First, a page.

A lot of people, myself included, blog because they're writers, and these days a blog is pretty much an obligation for a writer. Though you see the occasional article reminding you that some authors sell books just fine without participating in social media, there is a powerful sense that you absolutely must participate in social media or no one will buy your books. Ever.
Great. So you're a writer, and now you have a blog. What do you do with it? The obvious thing is to post news of whatever you're publishing. This makes your blog sort of a brochure. If someone reads one of your stories somewhere and wants to know more about you, that person can come to your blog and find out more. This reader can see what you've been up to and then maybe check out some of your other work.
I am sure this happens occasionally. I, in fact, often check out other people's blogs that way. But if you are not as famous as Neil Gaiman, there is probably no one besides your partner and your best friend — if you're lucky — who hangs breathlessly on your every blog post, just dying to hear more about what you've been working on lately.
This brings up a few questions. Can you grab those people who sometimes check you out and maybe keep them? Is there something you can do or say that will increase their interest in what you're working on? Also, can you "build an audience?" In other words, can you start to gather a group of people who are interested in what you say and what you are working on lately?
This is where I think it breaks down for many people. Writers are being flogged with the notion that they need to "build audience." And that they can somehow use social media for that. I'm a writer, so I know.
But I'm also a reader, and I can tell you that many writers I'm interested in manage to turn me off with the way they use social media to build audience, reducing my interest rather than increasing it. And I think I might be guilty, too.
Here's the thing: Maybe you can be a stone cold marketer and use those guides to social media to build audience. If so, you probably shouldn't be reading this. But I'm someone who wants to build audience — translated back into real people talk, I mean, I want people to read my blog — but I have an aversion to marketing. I feel like real people, the readers I want, can smell marketing and will avoid it like the plague. I know I do. I have stopped following many blogs because they seemed like nothing more than self-serving news feeds.
So I asked myself what I like as a reader. What makes me more interested in a blog, rather than less?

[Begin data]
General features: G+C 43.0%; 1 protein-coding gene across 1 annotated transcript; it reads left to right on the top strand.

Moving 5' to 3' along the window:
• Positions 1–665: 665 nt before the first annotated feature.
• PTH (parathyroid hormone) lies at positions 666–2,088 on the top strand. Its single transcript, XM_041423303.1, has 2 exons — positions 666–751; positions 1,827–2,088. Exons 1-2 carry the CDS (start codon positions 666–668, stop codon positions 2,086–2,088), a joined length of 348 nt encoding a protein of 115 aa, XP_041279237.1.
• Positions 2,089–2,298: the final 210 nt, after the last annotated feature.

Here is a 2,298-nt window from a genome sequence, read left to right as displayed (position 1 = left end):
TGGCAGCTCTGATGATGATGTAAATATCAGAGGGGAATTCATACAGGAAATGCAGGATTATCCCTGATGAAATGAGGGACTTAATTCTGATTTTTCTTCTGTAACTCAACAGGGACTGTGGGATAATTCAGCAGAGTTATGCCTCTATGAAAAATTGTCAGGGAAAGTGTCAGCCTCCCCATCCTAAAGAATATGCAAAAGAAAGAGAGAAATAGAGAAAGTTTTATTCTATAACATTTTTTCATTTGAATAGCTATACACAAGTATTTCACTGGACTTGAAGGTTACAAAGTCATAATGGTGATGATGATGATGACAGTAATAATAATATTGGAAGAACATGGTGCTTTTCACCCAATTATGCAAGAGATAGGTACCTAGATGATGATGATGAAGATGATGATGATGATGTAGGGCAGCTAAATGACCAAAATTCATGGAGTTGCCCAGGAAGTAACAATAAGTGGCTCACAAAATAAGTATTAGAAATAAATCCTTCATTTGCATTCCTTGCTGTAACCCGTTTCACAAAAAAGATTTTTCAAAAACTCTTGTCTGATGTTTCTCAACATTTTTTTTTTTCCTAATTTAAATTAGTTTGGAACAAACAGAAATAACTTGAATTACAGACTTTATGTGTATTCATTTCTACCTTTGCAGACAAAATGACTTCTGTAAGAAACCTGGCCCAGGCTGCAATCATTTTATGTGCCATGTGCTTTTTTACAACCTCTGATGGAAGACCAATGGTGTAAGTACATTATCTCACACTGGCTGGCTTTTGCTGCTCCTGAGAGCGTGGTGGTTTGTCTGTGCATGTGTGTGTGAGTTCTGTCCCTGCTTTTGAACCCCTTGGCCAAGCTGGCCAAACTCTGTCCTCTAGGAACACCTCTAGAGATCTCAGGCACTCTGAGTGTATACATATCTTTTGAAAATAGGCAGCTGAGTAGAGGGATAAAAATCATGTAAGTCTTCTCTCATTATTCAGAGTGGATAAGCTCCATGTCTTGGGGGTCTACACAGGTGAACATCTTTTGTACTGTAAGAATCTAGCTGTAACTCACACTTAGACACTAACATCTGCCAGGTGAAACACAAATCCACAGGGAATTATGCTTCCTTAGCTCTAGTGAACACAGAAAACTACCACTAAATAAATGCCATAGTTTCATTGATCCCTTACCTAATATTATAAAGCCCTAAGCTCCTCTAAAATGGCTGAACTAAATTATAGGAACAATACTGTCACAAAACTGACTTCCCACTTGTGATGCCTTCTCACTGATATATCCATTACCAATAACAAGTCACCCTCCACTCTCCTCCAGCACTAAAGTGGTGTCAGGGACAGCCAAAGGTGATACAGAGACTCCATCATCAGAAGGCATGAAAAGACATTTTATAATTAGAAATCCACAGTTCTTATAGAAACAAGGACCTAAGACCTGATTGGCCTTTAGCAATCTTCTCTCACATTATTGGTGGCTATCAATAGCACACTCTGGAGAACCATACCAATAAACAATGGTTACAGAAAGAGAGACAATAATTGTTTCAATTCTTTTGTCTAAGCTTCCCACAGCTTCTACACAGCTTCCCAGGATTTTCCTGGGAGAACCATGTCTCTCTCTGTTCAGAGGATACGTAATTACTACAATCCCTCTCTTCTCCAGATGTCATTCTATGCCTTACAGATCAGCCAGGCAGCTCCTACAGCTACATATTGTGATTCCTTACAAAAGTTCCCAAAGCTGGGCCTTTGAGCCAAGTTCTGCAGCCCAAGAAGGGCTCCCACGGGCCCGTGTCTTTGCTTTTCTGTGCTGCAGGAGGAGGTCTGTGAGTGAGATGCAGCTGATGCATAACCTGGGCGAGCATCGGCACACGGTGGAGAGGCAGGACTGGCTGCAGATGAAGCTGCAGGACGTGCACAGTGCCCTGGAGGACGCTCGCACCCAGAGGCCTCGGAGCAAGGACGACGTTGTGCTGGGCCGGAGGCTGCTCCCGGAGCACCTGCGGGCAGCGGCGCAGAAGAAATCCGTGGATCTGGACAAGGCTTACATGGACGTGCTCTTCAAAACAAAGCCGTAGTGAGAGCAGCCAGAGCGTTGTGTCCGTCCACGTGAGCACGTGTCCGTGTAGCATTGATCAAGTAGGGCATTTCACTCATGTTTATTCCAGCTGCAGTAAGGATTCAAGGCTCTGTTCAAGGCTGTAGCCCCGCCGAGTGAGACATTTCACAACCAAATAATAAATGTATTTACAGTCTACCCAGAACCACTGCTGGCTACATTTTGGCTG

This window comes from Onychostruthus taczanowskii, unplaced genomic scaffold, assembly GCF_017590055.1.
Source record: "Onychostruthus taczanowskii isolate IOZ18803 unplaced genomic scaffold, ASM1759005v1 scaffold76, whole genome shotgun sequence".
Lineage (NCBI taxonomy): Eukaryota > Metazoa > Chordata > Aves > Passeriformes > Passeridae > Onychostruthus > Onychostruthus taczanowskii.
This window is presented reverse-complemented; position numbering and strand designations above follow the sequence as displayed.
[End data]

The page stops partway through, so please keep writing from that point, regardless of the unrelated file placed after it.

It turns out to be the same thing I like in any writing. It's when the author bleeds on the page. When the author is passionate, surprising. I'm engaged if they're engaging. I don't want to read transparent attempts to sell your book. I want to know what made you mad as hell, and what you love. I want you to teach me something. It's a tall order. But if you win me over that way, I'll follow you far. I'll buy your work and click your links and go like your stuff on Facebook and whatever stuff like that you want me to do.
So, you know, a really tough step one, and then you'll have me in the palm of your hand for all the steps after that.
Can I do that as a writer? If the only blogs I like are the ones where the author bleeds on the page, can I follow suit?
That's hard. I fear bleeding. I do it slowly. I do it with lots of revisions. When I write stories, I absolutely bleed on the page. I never wanted to do it anywhere else. I never wanted to do it in front of people. And while I stand by what I write in my stories, I have a real fear of revealing my real self on my blog, my real opinions, my true voice. What if I come out and say something I only hinted at in a story, and as a result someone decides she hates me and won't buy my book? That's only the beginning of my fear.
I think that blogging has a lot of elements that amplify this sort of fear. The system of reward and punishment makes it hard to be brave about bleeding on the page. That's something I plan to explore in upcoming posts.
But the title of this post is my rough title for this series: An Aversion to Marketing with a Fear of Bleeding. That's a statement of the problem I'm trying to solve.